Christ is Risen! He is risen indeed! The words express the way Christians greet one another on this Easter Day. However, much more than a greeting, the words define our faith and what it means to be Christians. Paul wrote, “… if Christ has not been raised, then our proclamation has been in vain and your faith has been in vain” (1 Cor. 15:14). Everything depends on the truth of what God accomplished this day. At the heart of the matter is the trustworthiness of God and God’s ability to accomplish whatever God promises. In the resurrection of Jesus and in God’s word of promise that we will join Christ and one another, we find comfort and a future with hope. That joining begins even here and now as we eat and drink together in Jesus’ presence as a community of faith. This community consists of all people who believe in Jesus, confess his name, and go into the world as witnesses to what God has done.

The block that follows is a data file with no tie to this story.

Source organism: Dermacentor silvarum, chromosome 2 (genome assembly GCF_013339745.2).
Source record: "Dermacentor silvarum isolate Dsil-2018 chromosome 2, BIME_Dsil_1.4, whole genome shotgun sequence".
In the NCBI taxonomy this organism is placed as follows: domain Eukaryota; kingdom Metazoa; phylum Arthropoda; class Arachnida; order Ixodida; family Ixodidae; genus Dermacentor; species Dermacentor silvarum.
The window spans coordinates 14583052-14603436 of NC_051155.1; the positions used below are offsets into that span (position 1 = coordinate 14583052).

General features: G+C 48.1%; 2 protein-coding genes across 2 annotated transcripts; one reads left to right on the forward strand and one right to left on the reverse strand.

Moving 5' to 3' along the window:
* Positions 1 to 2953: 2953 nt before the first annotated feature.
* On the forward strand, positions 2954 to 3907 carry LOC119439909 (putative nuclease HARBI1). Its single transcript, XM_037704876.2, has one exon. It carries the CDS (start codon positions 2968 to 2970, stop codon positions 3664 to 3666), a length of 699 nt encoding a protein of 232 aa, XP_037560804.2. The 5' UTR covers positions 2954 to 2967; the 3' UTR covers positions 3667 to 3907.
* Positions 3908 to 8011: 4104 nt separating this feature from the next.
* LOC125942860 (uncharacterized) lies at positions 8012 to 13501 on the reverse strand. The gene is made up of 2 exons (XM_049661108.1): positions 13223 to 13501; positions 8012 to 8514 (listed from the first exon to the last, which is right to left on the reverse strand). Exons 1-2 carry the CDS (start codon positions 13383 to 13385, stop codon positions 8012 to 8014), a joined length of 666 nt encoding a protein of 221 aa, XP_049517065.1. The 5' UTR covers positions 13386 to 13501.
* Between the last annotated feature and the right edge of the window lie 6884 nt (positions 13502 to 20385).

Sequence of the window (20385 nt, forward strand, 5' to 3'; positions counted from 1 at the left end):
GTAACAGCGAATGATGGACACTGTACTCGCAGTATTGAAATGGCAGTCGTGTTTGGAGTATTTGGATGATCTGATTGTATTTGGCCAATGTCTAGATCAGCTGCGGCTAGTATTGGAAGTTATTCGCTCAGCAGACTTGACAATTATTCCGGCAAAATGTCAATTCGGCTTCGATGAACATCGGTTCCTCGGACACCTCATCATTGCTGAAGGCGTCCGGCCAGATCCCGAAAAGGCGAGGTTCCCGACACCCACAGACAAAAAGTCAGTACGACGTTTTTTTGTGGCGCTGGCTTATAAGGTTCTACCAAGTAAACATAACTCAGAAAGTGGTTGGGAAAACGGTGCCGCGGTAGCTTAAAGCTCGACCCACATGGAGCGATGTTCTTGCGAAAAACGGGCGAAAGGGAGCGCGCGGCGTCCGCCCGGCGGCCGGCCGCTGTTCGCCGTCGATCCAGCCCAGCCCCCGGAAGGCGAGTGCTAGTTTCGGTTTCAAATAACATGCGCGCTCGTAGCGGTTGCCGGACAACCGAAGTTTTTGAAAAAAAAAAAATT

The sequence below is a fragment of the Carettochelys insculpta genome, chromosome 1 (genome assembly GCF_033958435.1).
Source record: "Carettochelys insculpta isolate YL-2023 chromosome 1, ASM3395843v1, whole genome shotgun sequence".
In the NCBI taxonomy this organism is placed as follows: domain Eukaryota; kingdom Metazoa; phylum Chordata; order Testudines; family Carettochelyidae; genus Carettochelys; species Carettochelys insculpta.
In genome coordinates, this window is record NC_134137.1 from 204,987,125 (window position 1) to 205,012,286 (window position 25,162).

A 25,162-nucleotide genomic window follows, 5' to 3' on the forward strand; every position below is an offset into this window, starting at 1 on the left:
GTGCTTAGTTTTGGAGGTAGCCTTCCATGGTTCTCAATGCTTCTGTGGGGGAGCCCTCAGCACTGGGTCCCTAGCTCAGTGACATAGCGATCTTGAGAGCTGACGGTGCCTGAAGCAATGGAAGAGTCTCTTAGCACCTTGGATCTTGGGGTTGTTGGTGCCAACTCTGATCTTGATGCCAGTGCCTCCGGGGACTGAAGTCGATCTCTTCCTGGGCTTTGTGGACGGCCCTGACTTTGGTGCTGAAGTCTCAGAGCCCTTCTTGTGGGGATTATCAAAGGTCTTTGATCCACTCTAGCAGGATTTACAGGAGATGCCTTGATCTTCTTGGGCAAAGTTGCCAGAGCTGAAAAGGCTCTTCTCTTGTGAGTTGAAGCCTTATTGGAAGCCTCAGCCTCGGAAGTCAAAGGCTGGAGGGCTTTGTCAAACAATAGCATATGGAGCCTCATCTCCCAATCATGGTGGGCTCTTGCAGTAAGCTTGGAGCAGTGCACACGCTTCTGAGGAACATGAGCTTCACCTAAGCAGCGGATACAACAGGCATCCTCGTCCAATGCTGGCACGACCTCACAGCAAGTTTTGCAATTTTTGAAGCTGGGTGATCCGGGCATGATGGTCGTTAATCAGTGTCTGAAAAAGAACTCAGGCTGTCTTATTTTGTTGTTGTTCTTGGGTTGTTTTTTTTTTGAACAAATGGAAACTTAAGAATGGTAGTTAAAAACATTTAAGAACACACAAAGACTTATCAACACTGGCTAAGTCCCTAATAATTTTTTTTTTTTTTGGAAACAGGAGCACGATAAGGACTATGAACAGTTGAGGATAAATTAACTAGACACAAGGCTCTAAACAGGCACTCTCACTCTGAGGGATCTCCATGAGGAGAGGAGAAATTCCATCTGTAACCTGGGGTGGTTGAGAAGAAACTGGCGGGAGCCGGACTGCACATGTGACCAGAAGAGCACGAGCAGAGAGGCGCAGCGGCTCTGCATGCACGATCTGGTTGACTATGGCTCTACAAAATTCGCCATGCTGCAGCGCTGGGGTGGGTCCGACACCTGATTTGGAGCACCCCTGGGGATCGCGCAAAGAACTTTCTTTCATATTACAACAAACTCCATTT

Download or listen to Wrestling with the Word, episode 16: The Resurrection of our Lord, Year B.

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Psalm 118:1-2, 14-24
Use in Judaism
This psalm is the last of six Hallel psalms (113-118) used as part of the liturgy for autumn feasts and Passover (see Mark 14:26: “and when they had sung a hymn, they went out to the Mount of Olives”).

Form: Individual Song of Thanksgiving